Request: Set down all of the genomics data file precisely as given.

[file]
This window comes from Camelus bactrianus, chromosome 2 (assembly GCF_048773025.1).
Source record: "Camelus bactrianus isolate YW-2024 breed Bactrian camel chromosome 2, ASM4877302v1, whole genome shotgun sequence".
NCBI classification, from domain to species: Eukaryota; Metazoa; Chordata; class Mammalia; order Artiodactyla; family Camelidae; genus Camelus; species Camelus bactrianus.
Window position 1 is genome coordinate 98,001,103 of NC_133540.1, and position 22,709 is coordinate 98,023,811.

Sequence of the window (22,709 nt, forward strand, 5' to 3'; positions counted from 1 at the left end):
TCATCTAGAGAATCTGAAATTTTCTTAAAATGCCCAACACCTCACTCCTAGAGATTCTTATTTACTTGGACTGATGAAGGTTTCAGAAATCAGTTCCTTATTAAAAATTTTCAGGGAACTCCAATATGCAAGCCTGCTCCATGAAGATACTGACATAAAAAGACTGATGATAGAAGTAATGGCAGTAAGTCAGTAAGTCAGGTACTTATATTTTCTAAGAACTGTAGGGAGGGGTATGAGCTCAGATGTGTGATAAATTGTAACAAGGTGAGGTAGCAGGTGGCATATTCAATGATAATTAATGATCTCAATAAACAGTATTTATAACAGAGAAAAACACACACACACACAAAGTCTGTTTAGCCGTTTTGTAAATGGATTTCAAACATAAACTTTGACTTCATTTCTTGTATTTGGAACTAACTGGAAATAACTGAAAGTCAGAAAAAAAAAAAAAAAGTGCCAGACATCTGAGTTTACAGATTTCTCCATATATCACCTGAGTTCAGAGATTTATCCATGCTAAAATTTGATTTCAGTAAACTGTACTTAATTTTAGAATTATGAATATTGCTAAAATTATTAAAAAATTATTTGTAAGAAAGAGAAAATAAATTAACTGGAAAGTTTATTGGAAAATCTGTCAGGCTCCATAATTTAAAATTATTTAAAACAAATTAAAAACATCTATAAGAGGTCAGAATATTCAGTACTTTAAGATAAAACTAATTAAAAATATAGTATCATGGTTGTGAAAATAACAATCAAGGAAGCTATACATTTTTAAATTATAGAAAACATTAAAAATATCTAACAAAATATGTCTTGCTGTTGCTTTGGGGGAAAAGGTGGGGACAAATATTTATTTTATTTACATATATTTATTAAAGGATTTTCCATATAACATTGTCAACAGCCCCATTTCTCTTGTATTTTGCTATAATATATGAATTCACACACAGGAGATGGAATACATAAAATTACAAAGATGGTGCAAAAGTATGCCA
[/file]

This window comes from Camelus bactrianus, chromosome 2 (assembly GCF_048773025.1).
Source record: "Camelus bactrianus isolate YW-2024 breed Bactrian camel chromosome 2, ASM4877302v1, whole genome shotgun sequence".
NCBI classification, from domain to species: Eukaryota; Metazoa; Chordata; class Mammalia; order Artiodactyla; family Camelidae; genus Camelus; species Camelus bactrianus.
Window position 1 is genome coordinate 98,001,103 of NC_133540.1, and position 22,709 is coordinate 98,023,811.

Sequence of the window (22,709 nt, forward strand, 5' to 3'; positions counted from 1 at the left end):
TCATCTAGAGAATCTGAAATTTTCTTAAAATGCCCAACACCTCACTCCTAGAGATTCTTATTTACTTGGACTGATGAAGGTTTCAGAAATCAGTTCCTTATTAAAAATTTTCAGGGAACTCCAATATGCAAGCCTGCTCCATGAAGATACTGACATAAAAAGACTGATGATAGAAGTAATGGCAGTAAGTCAGTAAGTCAGGTACTTATATTTTCTAAGAACTGTAGGGAGGGGTATGAGCTCAGATGTGTGATAAATTGTAACAAGGTGAGGTAGCAGGTGGCATATTCAATGATAATTAATGATCTCAATAAACAGTATTTATAACAGAGAAAAACACACACACACACAAAGTCTGTTTAGCCGTTTTGTAAATGGATTTCAAACATAAACTTTGACTTCATTTCTTGTATTTGGAACTAACTGGAAATAACTGAAAGTCAGAAAAAAAAAAAAAAAGTGCCAGACATCTGAGTTTACAGATTTCTCCATATATCACCTGAGTTCAGAGATTTATCCATGCTAAAATTTGATTTCAGTAAACTGTACTTAATTTTAGAATTATGAATATTGCTAAAATTATTAAAAAATTATTTGTAAGAAAGAGAAAATAAATTAACTGGAAAGTTTATTGGAAAATCTGTCAGGCTCCATAATTTAAAATTATTTAAAACAAATTAAAAACATCTATAAGAGGTCAGAATATTCAGTACTTTAAGATAAAACTAATTAAAAATATAGTATCATGGTTGTGAAAATAACAATCAAGGAAGCTATACATTTTTAAATTATAGAAAACATTAAAAATATCTAACAAAATATGTCTTGCTGTTGCTTTGGGGGAAAAGGTGGGGACAAATATTTATTTTATTTACATATATTTATTAAAGGATTTTCCATATAACATTGTCAACAGCCCCATTTCTCTTGTATTTTGCTATAATATATGAATTCACACACAGGAGATGGAATACATAAAATTACAAAGATGGTGCAAAAGTATGCCA